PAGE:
Pace, Agent, & Rams Front Office At Odds

<p><b>ST. LOUIS:</b> Rams, Pace's agent at odds over request for $20 million signing bonus<br> <br> &nbsp; During the 2002 season, Rams left tackle Orlando Pace had told several people in the organization, including coach Mike Martz, that he was planning to change agents in anticipation of his contract expiring at the end of the season.

  It was widely believed Pace was considering the choice of St. Louis-based Rocky Arceneaux, who has represented several Rams players including running back Marshall Faulk.

   Privately, Rams front-office executives were hoping Pace would make the change. Arceneaux and the Rams have worked well together in the past, but without the agent doing badly by the player. Arceneaux and the Rams have negotiated two contracts for Faulk, including a renegotiation last summer that added years for Faulk and helped the team regarding the salary cap for 2002-2004.

   Arceneaux also negotiated a contract for wide receiver Az-Zahir Hakim last year that paid Hakim a signing bonus in excess of $5 million as he left the Rams for the Detroit Lions.

   Conversely, the original negotiations in 1997 between the Rams and Pace's agent, Carl Poston, led to a 33-day holdout after Pace was selected with the pick in that year's draft. The essential terms of the contract never changed between the start of training camp and when Pace signed Aug. 15, although Poston made sure to accept the Rams' offer in the afternoon before a nationally televised preseason game against the Cowboys.

   Poston leaked word of the contract to Fox TV host James Brown, and during the pregame show, the Fox crew trumpeted the alleged total value of the deal and hailed Poston for his negotiating acumen.

   In reality, the numbers quickly publicized included a seventh year of the contract worth $10 million that was eventually voided, as well as unlikely to be earned incentives such as Pace being named Super Bowl Most Valuable Player.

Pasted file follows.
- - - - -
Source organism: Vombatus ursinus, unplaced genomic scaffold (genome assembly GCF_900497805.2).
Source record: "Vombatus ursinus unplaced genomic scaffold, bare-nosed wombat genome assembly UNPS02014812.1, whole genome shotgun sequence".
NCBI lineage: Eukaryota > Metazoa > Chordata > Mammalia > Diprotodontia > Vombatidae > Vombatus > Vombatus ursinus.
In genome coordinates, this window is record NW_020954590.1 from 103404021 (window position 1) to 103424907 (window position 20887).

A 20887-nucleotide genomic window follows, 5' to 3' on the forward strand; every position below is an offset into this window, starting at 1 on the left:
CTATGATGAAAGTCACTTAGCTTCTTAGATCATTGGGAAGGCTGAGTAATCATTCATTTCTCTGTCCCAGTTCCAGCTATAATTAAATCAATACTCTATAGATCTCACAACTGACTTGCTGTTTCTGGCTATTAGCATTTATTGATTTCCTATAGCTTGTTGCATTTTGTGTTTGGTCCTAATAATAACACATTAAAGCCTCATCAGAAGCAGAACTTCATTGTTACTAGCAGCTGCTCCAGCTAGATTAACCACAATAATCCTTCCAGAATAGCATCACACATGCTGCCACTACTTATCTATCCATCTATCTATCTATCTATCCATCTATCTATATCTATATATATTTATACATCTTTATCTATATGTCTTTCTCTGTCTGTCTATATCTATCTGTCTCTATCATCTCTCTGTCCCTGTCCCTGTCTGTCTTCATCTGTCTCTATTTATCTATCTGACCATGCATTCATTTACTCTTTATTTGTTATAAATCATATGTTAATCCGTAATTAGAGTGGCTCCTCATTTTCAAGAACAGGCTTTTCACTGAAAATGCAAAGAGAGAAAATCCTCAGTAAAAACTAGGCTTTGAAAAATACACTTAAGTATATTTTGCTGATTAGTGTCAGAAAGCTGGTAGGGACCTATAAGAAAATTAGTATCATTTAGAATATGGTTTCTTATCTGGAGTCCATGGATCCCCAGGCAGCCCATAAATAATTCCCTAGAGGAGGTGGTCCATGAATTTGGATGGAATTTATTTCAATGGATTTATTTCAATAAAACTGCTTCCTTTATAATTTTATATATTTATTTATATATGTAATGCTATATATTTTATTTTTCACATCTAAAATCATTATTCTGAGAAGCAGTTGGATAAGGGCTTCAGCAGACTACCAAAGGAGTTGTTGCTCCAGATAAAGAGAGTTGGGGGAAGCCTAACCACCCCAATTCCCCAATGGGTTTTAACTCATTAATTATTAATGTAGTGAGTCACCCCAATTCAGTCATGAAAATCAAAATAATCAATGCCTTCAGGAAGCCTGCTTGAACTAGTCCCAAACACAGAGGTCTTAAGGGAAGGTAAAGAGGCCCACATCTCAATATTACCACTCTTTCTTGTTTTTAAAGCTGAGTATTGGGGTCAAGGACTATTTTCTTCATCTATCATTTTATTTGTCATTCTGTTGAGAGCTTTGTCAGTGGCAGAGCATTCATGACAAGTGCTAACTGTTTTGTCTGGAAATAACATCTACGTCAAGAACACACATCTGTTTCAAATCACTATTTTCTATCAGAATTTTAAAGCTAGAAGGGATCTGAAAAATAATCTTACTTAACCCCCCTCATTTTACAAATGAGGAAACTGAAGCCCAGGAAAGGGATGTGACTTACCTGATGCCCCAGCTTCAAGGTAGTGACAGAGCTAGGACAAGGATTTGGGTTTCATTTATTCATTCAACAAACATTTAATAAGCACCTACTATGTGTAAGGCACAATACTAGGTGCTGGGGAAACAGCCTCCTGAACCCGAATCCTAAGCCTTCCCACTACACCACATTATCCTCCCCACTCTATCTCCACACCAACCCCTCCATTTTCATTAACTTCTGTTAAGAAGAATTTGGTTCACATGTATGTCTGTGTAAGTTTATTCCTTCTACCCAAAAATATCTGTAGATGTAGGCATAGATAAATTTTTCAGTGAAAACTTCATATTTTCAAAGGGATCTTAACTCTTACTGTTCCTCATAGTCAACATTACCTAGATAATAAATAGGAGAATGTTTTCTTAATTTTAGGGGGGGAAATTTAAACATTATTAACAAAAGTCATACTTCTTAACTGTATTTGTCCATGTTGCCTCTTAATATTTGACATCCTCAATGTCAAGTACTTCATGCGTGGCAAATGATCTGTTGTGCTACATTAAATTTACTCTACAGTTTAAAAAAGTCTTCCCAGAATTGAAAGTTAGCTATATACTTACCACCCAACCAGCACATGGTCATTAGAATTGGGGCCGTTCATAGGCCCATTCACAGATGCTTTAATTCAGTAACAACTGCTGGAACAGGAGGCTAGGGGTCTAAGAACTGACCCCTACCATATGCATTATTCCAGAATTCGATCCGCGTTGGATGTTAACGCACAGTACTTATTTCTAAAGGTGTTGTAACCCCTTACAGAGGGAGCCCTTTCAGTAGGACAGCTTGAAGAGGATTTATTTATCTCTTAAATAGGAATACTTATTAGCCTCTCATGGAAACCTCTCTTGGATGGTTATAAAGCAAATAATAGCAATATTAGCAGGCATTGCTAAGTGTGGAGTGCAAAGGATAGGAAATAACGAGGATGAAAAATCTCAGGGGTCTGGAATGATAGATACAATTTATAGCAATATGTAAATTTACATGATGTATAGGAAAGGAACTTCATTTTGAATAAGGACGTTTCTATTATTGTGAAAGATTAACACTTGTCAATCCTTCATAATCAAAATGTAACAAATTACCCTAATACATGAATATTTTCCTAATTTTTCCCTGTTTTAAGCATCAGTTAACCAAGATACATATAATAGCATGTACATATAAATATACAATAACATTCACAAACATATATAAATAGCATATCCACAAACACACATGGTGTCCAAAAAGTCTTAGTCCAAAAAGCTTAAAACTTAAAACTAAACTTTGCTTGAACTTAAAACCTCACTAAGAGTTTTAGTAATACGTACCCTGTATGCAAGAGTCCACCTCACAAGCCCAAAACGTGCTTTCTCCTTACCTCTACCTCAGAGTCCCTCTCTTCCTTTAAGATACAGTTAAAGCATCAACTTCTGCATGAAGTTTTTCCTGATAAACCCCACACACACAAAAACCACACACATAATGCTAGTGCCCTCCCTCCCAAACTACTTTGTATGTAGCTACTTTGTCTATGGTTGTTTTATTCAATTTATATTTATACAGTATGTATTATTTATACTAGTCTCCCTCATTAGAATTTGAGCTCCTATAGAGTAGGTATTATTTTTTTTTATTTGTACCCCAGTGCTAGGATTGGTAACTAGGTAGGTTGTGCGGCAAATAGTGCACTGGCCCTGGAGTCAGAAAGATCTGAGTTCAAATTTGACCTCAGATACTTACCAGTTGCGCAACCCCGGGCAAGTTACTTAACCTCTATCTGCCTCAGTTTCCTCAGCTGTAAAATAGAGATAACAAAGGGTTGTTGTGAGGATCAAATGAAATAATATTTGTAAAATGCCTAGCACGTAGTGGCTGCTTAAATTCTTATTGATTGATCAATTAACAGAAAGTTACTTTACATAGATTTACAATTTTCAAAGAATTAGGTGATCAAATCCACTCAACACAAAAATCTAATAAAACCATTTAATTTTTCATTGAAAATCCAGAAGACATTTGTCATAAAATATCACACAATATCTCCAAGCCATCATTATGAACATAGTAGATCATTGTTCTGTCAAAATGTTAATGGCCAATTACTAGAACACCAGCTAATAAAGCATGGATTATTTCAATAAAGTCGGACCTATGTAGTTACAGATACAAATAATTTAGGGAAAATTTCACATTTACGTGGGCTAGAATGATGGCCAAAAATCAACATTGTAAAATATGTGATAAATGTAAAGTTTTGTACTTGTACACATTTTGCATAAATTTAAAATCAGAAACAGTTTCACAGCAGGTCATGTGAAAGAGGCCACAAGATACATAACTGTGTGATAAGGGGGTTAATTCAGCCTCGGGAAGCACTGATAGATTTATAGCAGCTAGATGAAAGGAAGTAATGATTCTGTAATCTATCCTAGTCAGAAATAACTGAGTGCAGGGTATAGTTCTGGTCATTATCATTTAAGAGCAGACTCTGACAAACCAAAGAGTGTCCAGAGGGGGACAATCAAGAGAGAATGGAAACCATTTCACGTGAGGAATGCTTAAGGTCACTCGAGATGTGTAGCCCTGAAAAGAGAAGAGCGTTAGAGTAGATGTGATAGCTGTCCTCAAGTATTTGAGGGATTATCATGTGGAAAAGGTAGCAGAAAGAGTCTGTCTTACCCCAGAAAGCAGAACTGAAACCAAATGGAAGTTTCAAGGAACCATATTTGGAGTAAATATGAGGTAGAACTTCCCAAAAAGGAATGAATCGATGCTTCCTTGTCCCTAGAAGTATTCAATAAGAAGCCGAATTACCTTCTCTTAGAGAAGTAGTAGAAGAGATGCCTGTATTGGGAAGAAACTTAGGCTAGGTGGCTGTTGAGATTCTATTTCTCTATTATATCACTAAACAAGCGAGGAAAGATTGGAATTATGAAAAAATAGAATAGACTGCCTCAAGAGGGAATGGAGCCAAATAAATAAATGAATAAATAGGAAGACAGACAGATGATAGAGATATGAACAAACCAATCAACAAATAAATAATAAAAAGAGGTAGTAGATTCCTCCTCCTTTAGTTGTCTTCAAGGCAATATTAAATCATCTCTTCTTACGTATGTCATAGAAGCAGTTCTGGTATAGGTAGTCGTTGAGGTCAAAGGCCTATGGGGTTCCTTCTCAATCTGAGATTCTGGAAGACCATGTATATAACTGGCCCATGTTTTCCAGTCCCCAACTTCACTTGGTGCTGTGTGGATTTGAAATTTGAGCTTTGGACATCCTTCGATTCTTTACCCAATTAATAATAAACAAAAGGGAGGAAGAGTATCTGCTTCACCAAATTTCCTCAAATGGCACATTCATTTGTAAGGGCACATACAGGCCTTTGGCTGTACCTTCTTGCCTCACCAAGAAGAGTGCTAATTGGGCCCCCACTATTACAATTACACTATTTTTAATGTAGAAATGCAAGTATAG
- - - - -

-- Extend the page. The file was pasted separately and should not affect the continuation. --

Now, six years later, the two sides are at it again after Pace decided to stay with Poston. Two weeks ago, Pace wondered why a deal hadn't been done, insisting his goal was to stay with the Rams.

   After the Rams designated him their franchise player Feb. 10, we know why there has been no agreement. While the Rams have offered Pace a contract that includes a signing bonus in the range of those received in past contracts by quarterback Kurt Warner, wide receiver Isaac Bruce and Faulk ($11 million), Poston's proposal calls for a bonus of more than $20 million, which would be the highest ever paid in the NFL -- for any player.

   For that reason, the Rams slapped the franchise tag on Pace 10 days before the league deadline for doing so, but still giving the team and Poston time to come to a long-term agreement by March 14. The one-year tender of $5.734 million will count against the 2003 cap if Pace is not signed by the Feb. 28 start of free agency, and continue to count throughout the offseason if he is not signed by March 14.

   If he does sign, the Rams would retain a franchise designation for next year. If he doesn't, Pace can't be signed to a long-term deal until after July 15 (for the Rams to retain their tag for 2004) and negotiations for a long-term deal can't begin until after Pace signs the one-year tender.

   Poston's proposal comes after a season in which Pace missed six complete games and most of one other because of calf and hamstring injuries. He then injured his knee in the season finale against the 49ers, although surgery was not required. He did not participate in the Rams June minicamp because of an ankle injury, and was hobbled in Super Bowl XXXVI because of a knee injury suffered the week before in the NFC Championship Game.


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